How to Make a Million Dollars Mining Gold in Alaska: Three Leadership Lessons from a Teenager

Some of you may or may not be familiar with the runaway hit show on Discovery called, “Gold Rush.”  I stumbled onto this show in the first season in a hotel room in Washington, DC on a business trip and since then I have been hooked.  During the fourth season of the show, which just ended, Parker Schnabel, a teenager who skipped college and went to the Klondike region of Alaska to mine for gold, recently made over a million dollars last summer mining for gold.  This is quite incredible in my view.


How did Parker do it?  How did he make over a million dollars through gold mining?

1.  Legacy & Place

Parker comes from a family where he grew up around his grandpa, John, who has mined gold in Alaska throughout his life.  You are who you hang around right?  Parker is a great example of someone who was influenced by who he was hanging around.  I am sure Parker spent many summers at his grandpa’s mine and learned much about how to mine gold in Alaska.  His grandpa, John Schnabel, is an amazing man, who, at age 90+, still helps Parker out with advice and motivation.  More on that later.  Parker was born into a great family with a legacy of hard work, and affinity for gold mining.  This is a big part of his success.

2.  Mentors & Coaching

During the second and third season of Gold Rush, Parker took over his grandpa John’s Big Nugget Mine near his hometown in Alaska.  He mined out this claim and had a big decision to make this year, whether he would go to college or find another place to mine for gold.  What did he do?  He got connected to a mining legend in the Klondike, Tony Beets.  Tony owns many plots of land that can be mined in that region.  Tony and Parker worked out a deal where Parker would give Tony a percentage of whatever gold he was able to pull out of the ground.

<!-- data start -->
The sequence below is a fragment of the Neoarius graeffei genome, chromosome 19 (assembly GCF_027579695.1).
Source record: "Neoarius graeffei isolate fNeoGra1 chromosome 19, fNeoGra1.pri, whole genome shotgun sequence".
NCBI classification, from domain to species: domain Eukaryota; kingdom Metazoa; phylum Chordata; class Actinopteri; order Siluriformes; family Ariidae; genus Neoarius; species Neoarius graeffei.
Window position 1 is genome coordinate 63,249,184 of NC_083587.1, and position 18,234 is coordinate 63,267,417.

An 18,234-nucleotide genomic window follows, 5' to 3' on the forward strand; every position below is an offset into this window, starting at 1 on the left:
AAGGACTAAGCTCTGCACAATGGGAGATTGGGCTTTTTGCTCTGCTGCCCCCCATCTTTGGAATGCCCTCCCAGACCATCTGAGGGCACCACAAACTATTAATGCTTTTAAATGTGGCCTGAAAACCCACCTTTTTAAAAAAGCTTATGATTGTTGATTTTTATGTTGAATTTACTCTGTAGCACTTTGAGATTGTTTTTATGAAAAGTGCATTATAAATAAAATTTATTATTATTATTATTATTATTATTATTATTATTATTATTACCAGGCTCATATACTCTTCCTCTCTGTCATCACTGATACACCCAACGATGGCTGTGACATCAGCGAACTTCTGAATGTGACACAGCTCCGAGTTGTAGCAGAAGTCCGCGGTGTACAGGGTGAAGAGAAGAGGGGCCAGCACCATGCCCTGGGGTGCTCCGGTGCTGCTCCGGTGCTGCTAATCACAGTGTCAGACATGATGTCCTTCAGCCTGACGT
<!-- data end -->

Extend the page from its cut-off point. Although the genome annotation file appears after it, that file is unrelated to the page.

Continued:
Parker then also received mentoring and coaching from Tony Beets throughout his time mining in the Klondike.  Tony did not pull any punches and told Parker what he needed to hear at the right time during the season in order for Parker not to settle and keep pushing towards his gold of 1,000 ounces of gold.  Tony is a fantastic example of someone who cares but gives tough love when necessary.  Parker did not surround himself with people who would tell him what he wanted to hear, but rather what he needed to hear.

Parker also relied heavily on advice from his grandpa John as well.  If you want to be successful at something, ask people who have been successful at something for a long time, do not reinvent the wheel, learn from the best if you hope to be the best.  At one point near the end of the mining season Parker is looking to find ground he can mine that has a higher content of gold, and his grandpa John comes to visit, points him towards to some ground, and Parker finds the richest gold of the season.  Learn from the best, ask their advice, do what they say.

3.  Hard Work

All of those things are important, but so is the fact that Parker worked his tail off all season to figure out ways through problems of finances, dealing with his crew (all of whom were much older than Parker), and a myriad of other obstacles on his way to finding over 1,000 ounces of gold.

He worked hard.  I am sure he was working non-stop and pushing his crew to do the same.  I never once saw Parker ask someone to do something he himself was not doing, or would do.  He was leading by example and his crew followed.

You want to make a million dollars mining gold in Alaska?  It is a tall order, but I think the example of Parker can apply to anyone who wants to emerge as a leader in any field.  Understand your natural built in advantages from your legacy, find great mentors who will not pull punches, and work your tail off.  I have no doubt Parker will continue to be successful as a gold miner because he has set himself up for success.  My hat is off to Parker, color me impressed.

What do you think are the most important things for emerging leaders to do in order to be successful?  What did you do that worked, or that you wish you could change?


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